THE Army’s £440million replacements for death-trap Snatch Land Rovers break down in hot weather, The Sun can reveal.
MoD and Army top brass blew the cash on a fleet of 400 British-made Foxhound armoured patrol trucks.
But soldiers using them in Iraq and Afghanistan have branded them “absolutely s***” after they began cutting out in temperatures over 50C.
The Foxhounds were ordered after 37 soldiers died in the hated Snatch Land Rovers, which were dubbed “coffins on wheels” by squaddies.
The thin-skinned vehicles were designed for patrolling Northern Ireland, but got ripped to shreds in Basra and Helmand by IEDs.
An insider tasked with running the Foxhounds at a base overseas said: “They’re a massive waste of money. It’s a speed boat engine in a truck.
“They break down all the time. They can’t handle the heat. They have a massive problem and at 50 degrees the engine cooks out.
“I’m having to do the two-yearly full strip-down service every five or six weeks.”
Specialist tools to fix the supposedly “world-beating” Foxhounds are also in short supply.
Our source added: “I’ve had to buy my own tools. I’ve designed scoops in the bonnet to suck air in to cool the engine, and sent those designs to the UK.”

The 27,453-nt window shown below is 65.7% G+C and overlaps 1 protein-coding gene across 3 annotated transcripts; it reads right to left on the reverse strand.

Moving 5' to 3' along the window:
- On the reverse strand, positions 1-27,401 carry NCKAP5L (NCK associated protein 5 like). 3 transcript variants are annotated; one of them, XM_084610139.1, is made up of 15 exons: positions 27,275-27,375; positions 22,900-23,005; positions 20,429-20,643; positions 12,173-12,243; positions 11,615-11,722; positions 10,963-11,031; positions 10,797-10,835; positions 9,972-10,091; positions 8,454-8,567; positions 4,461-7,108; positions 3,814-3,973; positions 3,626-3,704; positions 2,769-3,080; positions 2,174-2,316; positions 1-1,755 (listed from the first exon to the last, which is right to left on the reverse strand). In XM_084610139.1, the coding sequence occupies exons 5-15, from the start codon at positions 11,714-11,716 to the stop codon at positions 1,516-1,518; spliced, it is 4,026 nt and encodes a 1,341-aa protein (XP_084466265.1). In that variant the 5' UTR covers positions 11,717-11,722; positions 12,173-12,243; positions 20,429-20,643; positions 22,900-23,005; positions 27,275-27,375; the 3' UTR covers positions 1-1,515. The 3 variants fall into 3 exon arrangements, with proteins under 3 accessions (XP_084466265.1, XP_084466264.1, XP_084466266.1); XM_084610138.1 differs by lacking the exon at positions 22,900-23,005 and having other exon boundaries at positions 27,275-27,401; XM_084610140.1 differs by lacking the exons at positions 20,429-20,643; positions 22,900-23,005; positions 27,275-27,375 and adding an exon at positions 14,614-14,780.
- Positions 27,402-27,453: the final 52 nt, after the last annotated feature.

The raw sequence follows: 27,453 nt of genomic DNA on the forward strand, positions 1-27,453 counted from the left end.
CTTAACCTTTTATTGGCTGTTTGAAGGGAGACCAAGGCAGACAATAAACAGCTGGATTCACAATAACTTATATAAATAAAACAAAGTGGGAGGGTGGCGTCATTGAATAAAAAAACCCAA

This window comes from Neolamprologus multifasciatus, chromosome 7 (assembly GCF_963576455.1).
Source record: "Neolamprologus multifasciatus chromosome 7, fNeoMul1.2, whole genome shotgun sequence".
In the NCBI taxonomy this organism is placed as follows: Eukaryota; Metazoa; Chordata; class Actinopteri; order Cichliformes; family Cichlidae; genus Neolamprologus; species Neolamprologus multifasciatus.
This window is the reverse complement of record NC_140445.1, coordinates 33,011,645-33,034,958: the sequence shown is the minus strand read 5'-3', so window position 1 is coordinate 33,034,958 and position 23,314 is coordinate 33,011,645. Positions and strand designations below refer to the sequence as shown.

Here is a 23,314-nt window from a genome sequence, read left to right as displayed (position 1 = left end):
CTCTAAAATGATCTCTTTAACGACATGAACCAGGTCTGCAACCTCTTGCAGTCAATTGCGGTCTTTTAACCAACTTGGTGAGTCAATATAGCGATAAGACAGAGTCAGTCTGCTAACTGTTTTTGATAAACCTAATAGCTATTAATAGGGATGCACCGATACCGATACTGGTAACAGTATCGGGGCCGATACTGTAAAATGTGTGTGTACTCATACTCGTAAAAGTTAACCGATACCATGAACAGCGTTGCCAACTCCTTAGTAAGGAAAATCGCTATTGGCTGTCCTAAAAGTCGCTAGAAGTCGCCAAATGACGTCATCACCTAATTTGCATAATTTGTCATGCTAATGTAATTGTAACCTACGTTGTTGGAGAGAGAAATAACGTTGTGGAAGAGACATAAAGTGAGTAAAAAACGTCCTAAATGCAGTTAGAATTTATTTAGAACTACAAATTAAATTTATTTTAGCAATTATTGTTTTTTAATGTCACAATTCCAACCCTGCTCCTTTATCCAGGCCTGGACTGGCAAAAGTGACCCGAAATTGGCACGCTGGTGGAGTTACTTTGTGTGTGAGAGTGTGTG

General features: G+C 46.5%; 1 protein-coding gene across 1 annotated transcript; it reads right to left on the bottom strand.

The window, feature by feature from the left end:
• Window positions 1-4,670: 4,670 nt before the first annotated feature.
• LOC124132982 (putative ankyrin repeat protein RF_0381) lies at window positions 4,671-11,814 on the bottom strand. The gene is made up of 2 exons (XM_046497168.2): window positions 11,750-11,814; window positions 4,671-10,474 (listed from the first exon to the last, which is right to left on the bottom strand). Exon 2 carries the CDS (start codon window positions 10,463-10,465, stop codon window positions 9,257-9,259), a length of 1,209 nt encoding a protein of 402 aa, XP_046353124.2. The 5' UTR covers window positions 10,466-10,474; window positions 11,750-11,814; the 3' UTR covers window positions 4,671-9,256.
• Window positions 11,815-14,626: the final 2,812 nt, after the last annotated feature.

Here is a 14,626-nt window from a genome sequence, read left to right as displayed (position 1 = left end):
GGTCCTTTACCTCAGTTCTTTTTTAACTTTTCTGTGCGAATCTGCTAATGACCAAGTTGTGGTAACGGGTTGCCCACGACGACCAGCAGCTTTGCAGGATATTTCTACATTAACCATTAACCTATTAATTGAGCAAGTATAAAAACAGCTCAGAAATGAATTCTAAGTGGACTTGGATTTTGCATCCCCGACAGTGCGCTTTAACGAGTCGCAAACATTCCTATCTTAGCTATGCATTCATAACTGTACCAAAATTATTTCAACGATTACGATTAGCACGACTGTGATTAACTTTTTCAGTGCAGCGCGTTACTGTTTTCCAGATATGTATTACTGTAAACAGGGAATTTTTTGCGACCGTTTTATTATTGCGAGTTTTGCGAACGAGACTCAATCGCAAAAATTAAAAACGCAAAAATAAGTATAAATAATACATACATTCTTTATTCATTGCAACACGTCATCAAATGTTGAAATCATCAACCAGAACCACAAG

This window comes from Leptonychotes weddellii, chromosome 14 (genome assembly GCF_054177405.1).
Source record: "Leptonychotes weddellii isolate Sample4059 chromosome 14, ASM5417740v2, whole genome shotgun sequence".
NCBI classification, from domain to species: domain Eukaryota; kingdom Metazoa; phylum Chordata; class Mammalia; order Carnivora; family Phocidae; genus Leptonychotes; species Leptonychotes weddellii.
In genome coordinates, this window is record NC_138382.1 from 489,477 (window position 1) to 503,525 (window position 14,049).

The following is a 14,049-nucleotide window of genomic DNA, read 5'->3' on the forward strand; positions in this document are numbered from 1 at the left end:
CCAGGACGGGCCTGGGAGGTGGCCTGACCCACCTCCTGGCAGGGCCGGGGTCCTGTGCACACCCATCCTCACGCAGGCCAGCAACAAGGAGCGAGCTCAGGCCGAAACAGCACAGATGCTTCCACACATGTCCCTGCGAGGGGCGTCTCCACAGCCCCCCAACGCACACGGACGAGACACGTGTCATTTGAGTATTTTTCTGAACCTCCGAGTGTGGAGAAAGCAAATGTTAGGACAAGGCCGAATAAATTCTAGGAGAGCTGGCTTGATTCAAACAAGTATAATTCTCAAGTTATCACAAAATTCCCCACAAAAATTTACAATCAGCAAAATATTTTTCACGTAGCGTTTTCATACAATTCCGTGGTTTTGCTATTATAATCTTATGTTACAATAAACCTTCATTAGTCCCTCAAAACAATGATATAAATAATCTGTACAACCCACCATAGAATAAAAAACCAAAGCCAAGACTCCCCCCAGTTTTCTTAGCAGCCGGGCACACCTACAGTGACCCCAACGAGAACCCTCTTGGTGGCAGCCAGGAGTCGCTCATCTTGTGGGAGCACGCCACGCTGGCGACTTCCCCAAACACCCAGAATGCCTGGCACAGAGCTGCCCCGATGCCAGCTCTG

Foxhounds, raced into service in 2012, are used by troops on Guardian Angel lookout duties for Army trainers teaching Iraqi security forces.
The trucks are built by General Dynamics Land Systems — Force Protection Europe, based in Leamington Spa, Warwicks.
The six-cylinder engine is made by Austrian Steyr Motors.
They have a V-shaped hull that deflects bomb blasts and a top speed of 70mph.
The MoD said: “Foxhound has dealt with the demanding conditions in Iraq, kept our soldiers safe and is delivering the required operational output in the defeat of aesh (ISIS).”
Other military kit disasters
Two Army reconnaissance drones crashed in Irish sea – grounding an entire fleet.
Project cost has hit £1.1 billion.
Type 45 destroyers
Six £1 billion Destroyers needed new engines last year because they broke down in warmer waters.
Nimrod spy planes
A project to build 21 spy planes axed in 2010 to save cash.
The contract was £789 million over budget and nine years late.
The Ministry of Defence spent £6 million on 100,000 ear defenders.
They were designed to cut out noise in battle, but didn’t work.
Troops in the Second Gulf War of 2003 bought their own footwear when soles of their Army boots melted in heat.